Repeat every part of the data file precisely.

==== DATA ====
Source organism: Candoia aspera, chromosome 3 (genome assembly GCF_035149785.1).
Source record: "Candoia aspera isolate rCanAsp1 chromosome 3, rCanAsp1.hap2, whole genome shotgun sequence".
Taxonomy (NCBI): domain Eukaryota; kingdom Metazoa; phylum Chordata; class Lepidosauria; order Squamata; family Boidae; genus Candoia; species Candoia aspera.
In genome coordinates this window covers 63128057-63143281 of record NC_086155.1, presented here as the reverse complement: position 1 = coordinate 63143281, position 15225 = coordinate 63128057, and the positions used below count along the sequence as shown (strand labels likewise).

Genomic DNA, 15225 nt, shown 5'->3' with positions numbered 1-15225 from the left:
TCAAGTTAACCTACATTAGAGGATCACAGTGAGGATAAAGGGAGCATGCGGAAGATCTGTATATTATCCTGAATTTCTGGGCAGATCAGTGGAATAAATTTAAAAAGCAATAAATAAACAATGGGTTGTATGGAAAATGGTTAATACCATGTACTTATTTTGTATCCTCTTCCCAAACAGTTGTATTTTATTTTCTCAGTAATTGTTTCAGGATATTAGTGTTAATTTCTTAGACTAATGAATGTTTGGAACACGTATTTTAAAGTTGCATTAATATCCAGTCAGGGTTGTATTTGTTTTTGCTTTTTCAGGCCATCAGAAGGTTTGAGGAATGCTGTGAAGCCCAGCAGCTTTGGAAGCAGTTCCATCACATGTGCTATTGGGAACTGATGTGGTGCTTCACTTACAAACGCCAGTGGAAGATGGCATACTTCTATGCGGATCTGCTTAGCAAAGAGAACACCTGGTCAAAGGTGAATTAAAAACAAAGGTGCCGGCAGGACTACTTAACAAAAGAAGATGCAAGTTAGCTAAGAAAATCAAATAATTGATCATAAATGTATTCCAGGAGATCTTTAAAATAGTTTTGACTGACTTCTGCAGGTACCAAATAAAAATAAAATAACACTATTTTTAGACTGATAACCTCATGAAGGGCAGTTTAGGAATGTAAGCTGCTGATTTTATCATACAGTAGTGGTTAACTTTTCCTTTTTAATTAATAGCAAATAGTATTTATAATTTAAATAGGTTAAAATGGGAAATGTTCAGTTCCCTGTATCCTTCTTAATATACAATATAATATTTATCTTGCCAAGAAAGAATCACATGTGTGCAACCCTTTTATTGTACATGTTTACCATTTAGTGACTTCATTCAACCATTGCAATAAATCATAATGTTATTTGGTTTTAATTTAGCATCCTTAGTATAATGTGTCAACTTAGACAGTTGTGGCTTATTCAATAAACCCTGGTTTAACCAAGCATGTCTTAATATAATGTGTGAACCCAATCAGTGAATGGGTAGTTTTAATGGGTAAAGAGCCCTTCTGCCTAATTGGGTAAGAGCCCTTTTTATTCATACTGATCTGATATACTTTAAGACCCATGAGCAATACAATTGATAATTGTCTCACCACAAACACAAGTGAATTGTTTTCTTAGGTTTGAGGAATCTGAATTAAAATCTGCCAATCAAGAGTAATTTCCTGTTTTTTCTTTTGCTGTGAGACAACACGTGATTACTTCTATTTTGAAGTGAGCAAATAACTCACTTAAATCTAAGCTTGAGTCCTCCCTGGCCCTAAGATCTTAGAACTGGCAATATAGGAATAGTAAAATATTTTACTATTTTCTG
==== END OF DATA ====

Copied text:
Source organism: Candoia aspera, chromosome 3 (genome assembly GCF_035149785.1).
Source record: "Candoia aspera isolate rCanAsp1 chromosome 3, rCanAsp1.hap2, whole genome shotgun sequence".
Taxonomy (NCBI): domain Eukaryota; kingdom Metazoa; phylum Chordata; class Lepidosauria; order Squamata; family Boidae; genus Candoia; species Candoia aspera.
In genome coordinates this window covers 63128057-63143281 of record NC_086155.1, presented here as the reverse complement: position 1 = coordinate 63143281, position 15225 = coordinate 63128057, and the positions used below count along the sequence as shown (strand labels likewise).

Genomic DNA, 15225 nt, shown 5'->3' with positions numbered 1-15225 from the left:
TCAAGTTAACCTACATTAGAGGATCACAGTGAGGATAAAGGGAGCATGCGGAAGATCTGTATATTATCCTGAATTTCTGGGCAGATCAGTGGAATAAATTTAAAAAGCAATAAATAAACAATGGGTTGTATGGAAAATGGTTAATACCATGTACTTATTTTGTATCCTCTTCCCAAACAGTTGTATTTTATTTTCTCAGTAATTGTTTCAGGATATTAGTGTTAATTTCTTAGACTAATGAATGTTTGGAACACGTATTTTAAAGTTGCATTAATATCCAGTCAGGGTTGTATTTGTTTTTGCTTTTTCAGGCCATCAGAAGGTTTGAGGAATGCTGTGAAGCCCAGCAGCTTTGGAAGCAGTTCCATCACATGTGCTATTGGGAACTGATGTGGTGCTTCACTTACAAACGCCAGTGGAAGATGGCATACTTCTATGCGGATCTGCTTAGCAAAGAGAACACCTGGTCAAAGGTGAATTAAAAACAAAGGTGCCGGCAGGACTACTTAACAAAAGAAGATGCAAGTTAGCTAAGAAAATCAAATAATTGATCATAAATGTATTCCAGGAGATCTTTAAAATAGTTTTGACTGACTTCTGCAGGTACCAAATAAAAATAAAATAACACTATTTTTAGACTGATAACCTCATGAAGGGCAGTTTAGGAATGTAAGCTGCTGATTTTATCATACAGTAGTGGTTAACTTTTCCTTTTTAATTAATAGCAAATAGTATTTATAATTTAAATAGGTTAAAATGGGAAATGTTCAGTTCCCTGTATCCTTCTTAATATACAATATAATATTTATCTTGCCAAGAAAGAATCACATGTGTGCAACCCTTTTATTGTACATGTTTACCATTTAGTGACTTCATTCAACCATTGCAATAAATCATAATGTTATTTGGTTTTAATTTAGCATCCTTAGTATAATGTGTCAACTTAGACAGTTGTGGCTTATTCAATAAACCCTGGTTTAACCAAGCATGTCTTAATATAATGTGTGAACCCAATCAGTGAATGGGTAGTTTTAATGGGTAAAGAGCCCTTCTGCCTAATTGGGTAAGAGCCCTTTTTATTCATACTGATCTGATATACTTTAAGACCCATGAGCAATACAATTGATAATTGTCTCACCACAAACACAAGTGAATTGTTTTCTTAGGTTTGAGGAATCTGAATTAAAATCTGCCAATCAAGAGTAATTTCCTGTTTTTTCTTTTGCTGTGAGACAACACGTGATTACTTCTATTTTGAAGTGAGCAAATAACTCACTTAAATCTAAGCTTGAGTCCTCCCTGGCCCTAAGATCTTAGAACTGGCAATATAGGAATAGTAAAATATTTTACTATTTTCTG